Thursday, November 1, 2007

Computer-drawn or hand-drawn diagrams ?









I'm developing diagrams for a new edition of my book on H.264/AVC. I've been experimenting with hand-drawn vs. computer-drawn diagrams. I quite like the immediacy of hand-drawn diagrams. Here are a few examples - I'd like to have your opinions on these. Please leave a comment (or send me an email) with your views - do you prefer hand-drawn or computer-drawn?

The examples are in this file:
Figures_H264book_poll.pdf

8 comments:

Anonymous said...

As long as handwriting is readable, I think hand drawn are more expressive. I vote for hand drwaings. -R

Anonymous said...

Hi,

I've read the previous edition of your book.I think computer-drawn would be more clear.

Anonymous said...

I agree with the first post as hand-written reflects exactly what the author intends. Although they seem a bit rough, would they look exactly like that in the books new version??

Iain Richardson said...

Just to follow up on the 3rd comment.. my current plan is to use hand-drawn diagrams but probably with computer-drawn text. Thanks for the useful discussion. - Iain

Anonymous said...

Iain, I like the hand drawings as well. And let me add, your site is excellent particularly the tutorials. Keep them rolling, you're helping more people than you know. Cheers.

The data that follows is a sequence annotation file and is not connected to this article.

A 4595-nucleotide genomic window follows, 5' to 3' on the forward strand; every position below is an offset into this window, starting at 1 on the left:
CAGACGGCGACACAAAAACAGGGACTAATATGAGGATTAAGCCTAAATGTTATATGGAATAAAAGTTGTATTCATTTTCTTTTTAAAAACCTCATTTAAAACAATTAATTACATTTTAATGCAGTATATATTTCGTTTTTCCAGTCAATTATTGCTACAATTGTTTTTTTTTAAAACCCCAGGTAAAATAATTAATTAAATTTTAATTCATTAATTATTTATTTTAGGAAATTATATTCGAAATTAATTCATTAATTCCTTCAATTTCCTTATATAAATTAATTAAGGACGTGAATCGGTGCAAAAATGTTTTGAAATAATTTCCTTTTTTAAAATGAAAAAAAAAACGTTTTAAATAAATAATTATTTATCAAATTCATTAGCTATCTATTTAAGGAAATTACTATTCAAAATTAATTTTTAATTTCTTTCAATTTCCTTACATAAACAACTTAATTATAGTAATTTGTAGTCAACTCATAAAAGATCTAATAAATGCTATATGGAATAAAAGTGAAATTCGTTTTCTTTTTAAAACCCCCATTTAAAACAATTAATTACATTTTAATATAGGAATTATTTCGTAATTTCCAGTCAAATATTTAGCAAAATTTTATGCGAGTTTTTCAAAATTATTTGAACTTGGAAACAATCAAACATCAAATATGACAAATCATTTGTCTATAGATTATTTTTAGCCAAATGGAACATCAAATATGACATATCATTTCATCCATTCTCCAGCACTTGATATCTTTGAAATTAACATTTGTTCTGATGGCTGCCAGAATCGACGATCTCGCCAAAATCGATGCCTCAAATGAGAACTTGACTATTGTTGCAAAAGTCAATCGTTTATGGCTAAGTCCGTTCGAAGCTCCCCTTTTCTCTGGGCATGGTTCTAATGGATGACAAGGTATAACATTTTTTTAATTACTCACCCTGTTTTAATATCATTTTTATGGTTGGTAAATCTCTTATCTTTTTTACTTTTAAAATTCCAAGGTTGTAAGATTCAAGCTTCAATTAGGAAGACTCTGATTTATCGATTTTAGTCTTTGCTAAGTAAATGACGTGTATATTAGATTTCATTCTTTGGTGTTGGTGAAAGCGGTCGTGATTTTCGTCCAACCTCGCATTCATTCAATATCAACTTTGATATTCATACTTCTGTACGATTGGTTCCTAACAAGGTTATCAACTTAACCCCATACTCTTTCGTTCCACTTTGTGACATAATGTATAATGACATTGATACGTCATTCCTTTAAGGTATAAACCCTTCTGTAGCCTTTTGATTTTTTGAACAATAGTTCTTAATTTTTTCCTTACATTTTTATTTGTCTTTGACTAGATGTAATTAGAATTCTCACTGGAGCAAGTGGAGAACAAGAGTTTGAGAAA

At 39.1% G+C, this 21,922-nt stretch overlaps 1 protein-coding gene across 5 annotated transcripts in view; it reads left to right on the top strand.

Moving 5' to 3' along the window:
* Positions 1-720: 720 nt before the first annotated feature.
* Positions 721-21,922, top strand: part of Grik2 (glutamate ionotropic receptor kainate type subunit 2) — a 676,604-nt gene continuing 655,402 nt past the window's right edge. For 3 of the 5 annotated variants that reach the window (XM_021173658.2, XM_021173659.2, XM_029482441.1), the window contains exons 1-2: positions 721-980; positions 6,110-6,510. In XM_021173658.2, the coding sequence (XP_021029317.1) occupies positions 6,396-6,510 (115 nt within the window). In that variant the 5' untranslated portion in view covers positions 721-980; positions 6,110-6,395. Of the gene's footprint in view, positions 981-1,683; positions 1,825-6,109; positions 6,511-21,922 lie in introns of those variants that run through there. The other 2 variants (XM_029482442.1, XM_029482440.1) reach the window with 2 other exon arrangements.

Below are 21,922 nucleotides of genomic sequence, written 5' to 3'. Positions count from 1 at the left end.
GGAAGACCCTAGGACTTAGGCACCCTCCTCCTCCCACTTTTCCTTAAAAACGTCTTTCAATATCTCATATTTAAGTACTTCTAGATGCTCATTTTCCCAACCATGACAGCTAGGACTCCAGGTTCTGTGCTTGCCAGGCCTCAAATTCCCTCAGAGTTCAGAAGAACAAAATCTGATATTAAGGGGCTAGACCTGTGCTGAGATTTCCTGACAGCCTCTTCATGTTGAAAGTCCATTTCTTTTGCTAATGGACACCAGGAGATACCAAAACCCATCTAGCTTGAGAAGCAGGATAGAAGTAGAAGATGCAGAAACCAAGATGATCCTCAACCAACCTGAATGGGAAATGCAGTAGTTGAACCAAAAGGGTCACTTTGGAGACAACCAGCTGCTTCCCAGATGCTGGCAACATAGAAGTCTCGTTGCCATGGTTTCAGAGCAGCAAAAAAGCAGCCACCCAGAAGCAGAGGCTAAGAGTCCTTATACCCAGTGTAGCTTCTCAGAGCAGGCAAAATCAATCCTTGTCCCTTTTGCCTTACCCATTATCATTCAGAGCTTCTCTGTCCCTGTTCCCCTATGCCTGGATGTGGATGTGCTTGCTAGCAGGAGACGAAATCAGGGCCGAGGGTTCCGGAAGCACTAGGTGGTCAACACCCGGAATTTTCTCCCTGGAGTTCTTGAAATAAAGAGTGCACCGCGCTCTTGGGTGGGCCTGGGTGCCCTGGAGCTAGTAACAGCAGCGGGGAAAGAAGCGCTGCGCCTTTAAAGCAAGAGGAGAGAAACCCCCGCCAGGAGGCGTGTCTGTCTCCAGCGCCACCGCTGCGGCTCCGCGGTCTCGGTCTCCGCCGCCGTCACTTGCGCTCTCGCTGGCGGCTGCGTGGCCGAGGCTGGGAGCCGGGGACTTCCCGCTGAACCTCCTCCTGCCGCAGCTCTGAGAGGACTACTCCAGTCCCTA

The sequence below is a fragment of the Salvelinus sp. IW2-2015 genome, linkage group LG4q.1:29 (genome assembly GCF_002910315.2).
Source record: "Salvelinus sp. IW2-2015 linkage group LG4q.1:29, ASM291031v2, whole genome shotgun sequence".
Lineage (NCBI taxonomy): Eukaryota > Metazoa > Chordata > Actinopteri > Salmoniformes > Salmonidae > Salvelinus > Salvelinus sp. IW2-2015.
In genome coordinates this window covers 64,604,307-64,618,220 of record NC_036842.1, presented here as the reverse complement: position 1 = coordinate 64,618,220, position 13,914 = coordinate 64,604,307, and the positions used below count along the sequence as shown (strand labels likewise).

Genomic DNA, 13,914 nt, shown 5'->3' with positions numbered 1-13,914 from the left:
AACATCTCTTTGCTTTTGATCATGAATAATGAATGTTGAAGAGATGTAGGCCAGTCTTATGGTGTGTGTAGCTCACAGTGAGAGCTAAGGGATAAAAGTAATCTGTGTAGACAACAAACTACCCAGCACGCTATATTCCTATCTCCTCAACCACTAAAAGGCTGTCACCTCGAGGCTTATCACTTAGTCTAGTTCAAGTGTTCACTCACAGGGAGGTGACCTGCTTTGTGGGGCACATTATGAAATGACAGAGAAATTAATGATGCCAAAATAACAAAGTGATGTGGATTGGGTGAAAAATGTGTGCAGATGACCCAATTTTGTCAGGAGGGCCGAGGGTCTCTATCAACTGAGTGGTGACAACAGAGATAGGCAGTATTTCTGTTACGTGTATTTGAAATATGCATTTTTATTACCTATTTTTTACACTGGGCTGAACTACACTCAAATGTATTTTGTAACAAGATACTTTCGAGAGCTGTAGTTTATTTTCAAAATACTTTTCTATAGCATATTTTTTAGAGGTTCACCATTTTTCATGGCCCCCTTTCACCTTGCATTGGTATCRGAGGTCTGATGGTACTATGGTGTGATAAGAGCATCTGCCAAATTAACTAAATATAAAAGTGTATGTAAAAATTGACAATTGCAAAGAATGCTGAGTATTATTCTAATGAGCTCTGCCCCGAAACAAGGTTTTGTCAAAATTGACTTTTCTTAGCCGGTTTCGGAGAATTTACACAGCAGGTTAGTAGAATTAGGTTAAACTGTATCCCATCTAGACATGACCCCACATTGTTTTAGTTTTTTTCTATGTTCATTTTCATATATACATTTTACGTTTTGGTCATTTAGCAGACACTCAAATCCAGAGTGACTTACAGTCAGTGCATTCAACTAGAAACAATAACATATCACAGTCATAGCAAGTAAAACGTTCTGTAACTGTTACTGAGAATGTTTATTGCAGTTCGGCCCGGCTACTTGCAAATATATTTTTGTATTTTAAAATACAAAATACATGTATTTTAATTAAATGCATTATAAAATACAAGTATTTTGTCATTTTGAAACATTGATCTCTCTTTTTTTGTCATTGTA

Jai said...

Hi,
I have a confussion with Mpeg4 and H.264 ,could you please explain what is the difference between MPEG4 and H.264 & how H.264 varies from Mpeg4 compression?

Jai said...

Hi,
I have a confusion with Mpeg4 and H.264 always,could you please explain what is the difference between MPEG4 and H.264 & how H.264 varies from Mpeg4 compression?

Praveen said...

A mix of both computer drawn and hand-drawn would be great. Hand-drawn diagrams can be used where more explanation is needed in the figure through text and other hand-made graphics straight from imagination. while computer diagrams would be useful for figures involving 3D kind of graphics which are tough to draw using hand and if they are, they might confuse the reader at times (eg. shadings)